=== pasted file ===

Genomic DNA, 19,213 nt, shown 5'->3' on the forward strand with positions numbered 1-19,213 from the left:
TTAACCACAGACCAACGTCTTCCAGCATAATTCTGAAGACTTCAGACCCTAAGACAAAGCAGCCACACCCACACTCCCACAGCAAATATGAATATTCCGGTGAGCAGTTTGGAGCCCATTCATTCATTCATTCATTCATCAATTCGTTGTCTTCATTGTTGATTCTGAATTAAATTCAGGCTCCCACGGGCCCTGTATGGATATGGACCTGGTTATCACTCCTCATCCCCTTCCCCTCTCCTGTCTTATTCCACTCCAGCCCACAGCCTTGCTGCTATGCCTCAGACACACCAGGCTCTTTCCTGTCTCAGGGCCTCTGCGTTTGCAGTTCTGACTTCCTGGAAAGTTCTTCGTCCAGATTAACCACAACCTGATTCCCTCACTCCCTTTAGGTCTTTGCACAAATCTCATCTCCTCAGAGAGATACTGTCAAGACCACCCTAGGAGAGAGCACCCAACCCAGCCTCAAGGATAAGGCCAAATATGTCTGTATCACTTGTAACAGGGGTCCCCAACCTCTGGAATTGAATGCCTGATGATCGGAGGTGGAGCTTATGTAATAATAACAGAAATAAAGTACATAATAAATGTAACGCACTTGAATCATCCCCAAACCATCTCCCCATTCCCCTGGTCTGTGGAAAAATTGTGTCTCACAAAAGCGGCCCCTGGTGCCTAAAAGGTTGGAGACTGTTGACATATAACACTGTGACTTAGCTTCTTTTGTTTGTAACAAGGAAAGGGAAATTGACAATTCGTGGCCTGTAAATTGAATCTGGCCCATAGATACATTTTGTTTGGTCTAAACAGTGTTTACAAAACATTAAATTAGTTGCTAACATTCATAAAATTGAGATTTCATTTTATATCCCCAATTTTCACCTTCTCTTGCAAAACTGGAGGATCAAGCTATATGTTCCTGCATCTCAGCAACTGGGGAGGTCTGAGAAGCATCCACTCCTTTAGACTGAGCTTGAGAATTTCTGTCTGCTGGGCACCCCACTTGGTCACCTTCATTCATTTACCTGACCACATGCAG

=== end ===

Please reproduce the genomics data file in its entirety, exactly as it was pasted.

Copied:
Genomic DNA, 19,213 nt, shown 5'->3' on the forward strand with positions numbered 1-19,213 from the left:
TTAACCACAGACCAACGTCTTCCAGCATAATTCTGAAGACTTCAGACCCTAAGACAAAGCAGCCACACCCACACTCCCACAGCAAATATGAATATTCCGGTGAGCAGTTTGGAGCCCATTCATTCATTCATTCATTCATCAATTCGTTGTCTTCATTGTTGATTCTGAATTAAATTCAGGCTCCCACGGGCCCTGTATGGATATGGACCTGGTTATCACTCCTCATCCCCTTCCCCTCTCCTGTCTTATTCCACTCCAGCCCACAGCCTTGCTGCTATGCCTCAGACACACCAGGCTCTTTCCTGTCTCAGGGCCTCTGCGTTTGCAGTTCTGACTTCCTGGAAAGTTCTTCGTCCAGATTAACCACAACCTGATTCCCTCACTCCCTTTAGGTCTTTGCACAAATCTCATCTCCTCAGAGAGATACTGTCAAGACCACCCTAGGAGAGAGCACCCAACCCAGCCTCAAGGATAAGGCCAAATATGTCTGTATCACTTGTAACAGGGGTCCCCAACCTCTGGAATTGAATGCCTGATGATCGGAGGTGGAGCTTATGTAATAATAACAGAAATAAAGTACATAATAAATGTAACGCACTTGAATCATCCCCAAACCATCTCCCCATTCCCCTGGTCTGTGGAAAAATTGTGTCTCACAAAAGCGGCCCCTGGTGCCTAAAAGGTTGGAGACTGTTGACATATAACACTGTGACTTAGCTTCTTTTGTTTGTAACAAGGAAAGGGAAATTGACAATTCGTGGCCTGTAAATTGAATCTGGCCCATAGATACATTTTGTTTGGTCTAAACAGTGTTTACAAAACATTAAATTAGTTGCTAACATTCATAAAATTGAGATTTCATTTTATATCCCCAATTTTCACCTTCTCTTGCAAAACTGGAGGATCAAGCTATATGTTCCTGCATCTCAGCAACTGGGGAGGTCTGAGAAGCATCCACTCCTTTAGACTGAGCTTGAGAATTTCTGTCTGCTGGGCACCCCACTTGGTCACCTTCATTCATTTACCTGACCACATGCAG